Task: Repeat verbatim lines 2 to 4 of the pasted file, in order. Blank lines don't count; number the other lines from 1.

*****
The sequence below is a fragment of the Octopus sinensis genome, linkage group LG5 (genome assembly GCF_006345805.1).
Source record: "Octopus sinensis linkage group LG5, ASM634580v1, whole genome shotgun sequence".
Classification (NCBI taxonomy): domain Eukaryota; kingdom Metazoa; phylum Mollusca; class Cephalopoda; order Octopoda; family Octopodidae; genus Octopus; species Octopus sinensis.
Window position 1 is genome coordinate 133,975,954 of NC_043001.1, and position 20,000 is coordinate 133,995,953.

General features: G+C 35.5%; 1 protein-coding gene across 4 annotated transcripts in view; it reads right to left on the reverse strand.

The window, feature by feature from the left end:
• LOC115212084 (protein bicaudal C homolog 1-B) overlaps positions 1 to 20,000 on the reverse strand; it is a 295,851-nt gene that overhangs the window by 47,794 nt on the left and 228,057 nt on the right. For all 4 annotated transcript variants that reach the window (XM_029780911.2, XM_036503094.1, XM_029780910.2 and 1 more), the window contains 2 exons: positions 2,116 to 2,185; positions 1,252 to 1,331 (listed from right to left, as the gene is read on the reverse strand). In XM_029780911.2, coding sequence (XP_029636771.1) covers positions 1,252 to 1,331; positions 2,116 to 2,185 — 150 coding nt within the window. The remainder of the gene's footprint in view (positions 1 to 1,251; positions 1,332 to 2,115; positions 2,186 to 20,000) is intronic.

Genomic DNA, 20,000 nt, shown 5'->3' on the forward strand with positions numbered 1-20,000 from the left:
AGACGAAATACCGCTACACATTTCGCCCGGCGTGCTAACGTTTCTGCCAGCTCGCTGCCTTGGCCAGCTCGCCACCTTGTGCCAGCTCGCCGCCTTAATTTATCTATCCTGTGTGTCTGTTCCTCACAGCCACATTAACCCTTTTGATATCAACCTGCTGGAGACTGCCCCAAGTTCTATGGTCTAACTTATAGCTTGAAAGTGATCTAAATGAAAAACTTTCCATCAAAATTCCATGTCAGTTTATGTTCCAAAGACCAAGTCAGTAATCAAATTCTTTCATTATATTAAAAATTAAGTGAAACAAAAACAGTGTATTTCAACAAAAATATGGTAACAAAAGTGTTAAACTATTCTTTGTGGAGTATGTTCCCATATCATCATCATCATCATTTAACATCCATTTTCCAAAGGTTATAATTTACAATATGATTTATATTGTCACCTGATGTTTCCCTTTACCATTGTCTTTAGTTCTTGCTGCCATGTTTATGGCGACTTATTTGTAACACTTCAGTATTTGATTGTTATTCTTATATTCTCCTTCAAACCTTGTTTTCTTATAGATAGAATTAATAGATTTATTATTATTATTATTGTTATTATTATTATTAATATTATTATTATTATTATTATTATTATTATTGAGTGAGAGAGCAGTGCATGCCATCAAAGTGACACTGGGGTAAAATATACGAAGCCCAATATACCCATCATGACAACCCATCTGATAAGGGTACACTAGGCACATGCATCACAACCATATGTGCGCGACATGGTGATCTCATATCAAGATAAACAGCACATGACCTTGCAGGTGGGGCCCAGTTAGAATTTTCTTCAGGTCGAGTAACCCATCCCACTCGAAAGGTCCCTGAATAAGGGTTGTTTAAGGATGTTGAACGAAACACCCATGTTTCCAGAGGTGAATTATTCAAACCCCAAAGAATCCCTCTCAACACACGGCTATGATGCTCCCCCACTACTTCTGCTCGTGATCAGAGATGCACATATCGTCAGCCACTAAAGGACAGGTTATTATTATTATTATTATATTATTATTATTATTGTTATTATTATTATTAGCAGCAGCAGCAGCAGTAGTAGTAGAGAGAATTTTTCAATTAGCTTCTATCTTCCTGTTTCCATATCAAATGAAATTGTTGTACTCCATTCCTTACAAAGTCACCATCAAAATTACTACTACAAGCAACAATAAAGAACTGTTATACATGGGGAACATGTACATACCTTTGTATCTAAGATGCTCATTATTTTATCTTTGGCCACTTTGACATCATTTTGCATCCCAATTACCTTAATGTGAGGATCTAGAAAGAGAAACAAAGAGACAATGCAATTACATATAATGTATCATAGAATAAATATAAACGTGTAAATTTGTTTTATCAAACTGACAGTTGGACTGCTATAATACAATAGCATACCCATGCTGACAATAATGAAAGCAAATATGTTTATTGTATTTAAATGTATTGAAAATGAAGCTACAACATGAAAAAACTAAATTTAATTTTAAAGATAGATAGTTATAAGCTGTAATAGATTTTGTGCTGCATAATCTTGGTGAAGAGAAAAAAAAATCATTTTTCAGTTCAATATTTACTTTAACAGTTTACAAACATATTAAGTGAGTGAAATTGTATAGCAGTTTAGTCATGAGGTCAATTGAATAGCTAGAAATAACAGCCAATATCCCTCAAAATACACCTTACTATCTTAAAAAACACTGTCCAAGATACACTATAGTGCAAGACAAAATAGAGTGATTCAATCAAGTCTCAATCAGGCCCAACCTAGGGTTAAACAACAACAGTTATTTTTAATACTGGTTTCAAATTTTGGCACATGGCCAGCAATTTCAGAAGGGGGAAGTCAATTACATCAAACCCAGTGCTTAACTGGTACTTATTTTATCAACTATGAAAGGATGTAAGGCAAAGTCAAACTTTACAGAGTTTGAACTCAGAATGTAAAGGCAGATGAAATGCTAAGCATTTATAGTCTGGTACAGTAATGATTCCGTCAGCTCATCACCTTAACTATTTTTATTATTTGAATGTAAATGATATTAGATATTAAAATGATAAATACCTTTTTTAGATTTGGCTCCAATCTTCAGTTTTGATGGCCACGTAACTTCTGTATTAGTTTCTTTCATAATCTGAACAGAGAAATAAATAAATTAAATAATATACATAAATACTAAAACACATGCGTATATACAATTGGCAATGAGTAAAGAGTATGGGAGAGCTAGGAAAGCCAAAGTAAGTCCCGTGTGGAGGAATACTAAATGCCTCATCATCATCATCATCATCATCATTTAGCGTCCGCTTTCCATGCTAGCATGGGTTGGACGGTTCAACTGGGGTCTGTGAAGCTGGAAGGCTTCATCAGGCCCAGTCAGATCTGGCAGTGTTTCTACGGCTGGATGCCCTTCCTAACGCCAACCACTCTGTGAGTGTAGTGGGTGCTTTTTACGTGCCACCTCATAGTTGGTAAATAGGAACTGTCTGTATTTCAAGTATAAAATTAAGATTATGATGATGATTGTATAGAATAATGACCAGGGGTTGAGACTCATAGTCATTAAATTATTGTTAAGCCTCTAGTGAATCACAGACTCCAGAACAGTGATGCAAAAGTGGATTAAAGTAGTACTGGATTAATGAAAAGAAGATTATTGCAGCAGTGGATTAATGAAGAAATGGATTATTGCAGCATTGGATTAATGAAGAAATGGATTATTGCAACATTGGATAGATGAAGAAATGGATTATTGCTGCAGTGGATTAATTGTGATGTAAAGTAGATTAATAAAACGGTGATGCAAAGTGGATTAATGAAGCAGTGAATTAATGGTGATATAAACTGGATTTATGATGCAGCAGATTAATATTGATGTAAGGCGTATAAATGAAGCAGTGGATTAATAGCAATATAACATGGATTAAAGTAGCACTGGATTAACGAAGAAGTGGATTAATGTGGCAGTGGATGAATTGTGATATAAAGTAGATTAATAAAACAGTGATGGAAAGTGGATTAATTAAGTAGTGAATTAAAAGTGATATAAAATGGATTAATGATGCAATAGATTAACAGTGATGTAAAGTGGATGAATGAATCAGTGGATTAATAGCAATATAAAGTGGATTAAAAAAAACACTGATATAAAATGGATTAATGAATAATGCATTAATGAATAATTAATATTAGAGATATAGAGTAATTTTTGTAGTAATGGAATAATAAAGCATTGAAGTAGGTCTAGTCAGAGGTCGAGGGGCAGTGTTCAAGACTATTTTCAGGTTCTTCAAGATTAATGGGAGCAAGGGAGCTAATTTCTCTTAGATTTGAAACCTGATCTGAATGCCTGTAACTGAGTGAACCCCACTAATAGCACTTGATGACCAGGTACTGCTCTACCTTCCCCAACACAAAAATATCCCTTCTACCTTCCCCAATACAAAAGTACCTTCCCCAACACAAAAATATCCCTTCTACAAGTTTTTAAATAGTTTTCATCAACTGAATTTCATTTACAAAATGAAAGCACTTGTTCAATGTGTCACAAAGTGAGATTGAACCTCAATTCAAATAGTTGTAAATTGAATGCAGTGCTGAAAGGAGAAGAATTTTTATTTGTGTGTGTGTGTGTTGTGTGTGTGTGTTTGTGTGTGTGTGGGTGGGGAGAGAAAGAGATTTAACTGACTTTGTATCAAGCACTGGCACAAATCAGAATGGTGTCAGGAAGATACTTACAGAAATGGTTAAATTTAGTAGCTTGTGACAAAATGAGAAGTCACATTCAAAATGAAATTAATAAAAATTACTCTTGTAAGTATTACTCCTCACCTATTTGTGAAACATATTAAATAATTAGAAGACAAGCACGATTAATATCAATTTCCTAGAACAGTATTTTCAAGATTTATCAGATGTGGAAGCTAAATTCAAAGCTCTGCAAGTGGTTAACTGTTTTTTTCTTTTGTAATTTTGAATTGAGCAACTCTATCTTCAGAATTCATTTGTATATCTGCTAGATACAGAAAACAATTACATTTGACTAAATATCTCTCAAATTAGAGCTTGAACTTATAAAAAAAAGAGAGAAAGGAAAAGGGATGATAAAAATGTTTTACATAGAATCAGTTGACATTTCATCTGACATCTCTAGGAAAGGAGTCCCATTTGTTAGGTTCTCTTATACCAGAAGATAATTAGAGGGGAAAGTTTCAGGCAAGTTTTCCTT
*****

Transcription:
Source record: "Octopus sinensis linkage group LG5, ASM634580v1, whole genome shotgun sequence".
Classification (NCBI taxonomy): domain Eukaryota; kingdom Metazoa; phylum Mollusca; class Cephalopoda; order Octopoda; family Octopodidae; genus Octopus; species Octopus sinensis.
Window position 1 is genome coordinate 133,975,954 of NC_043001.1, and position 20,000 is coordinate 133,995,953.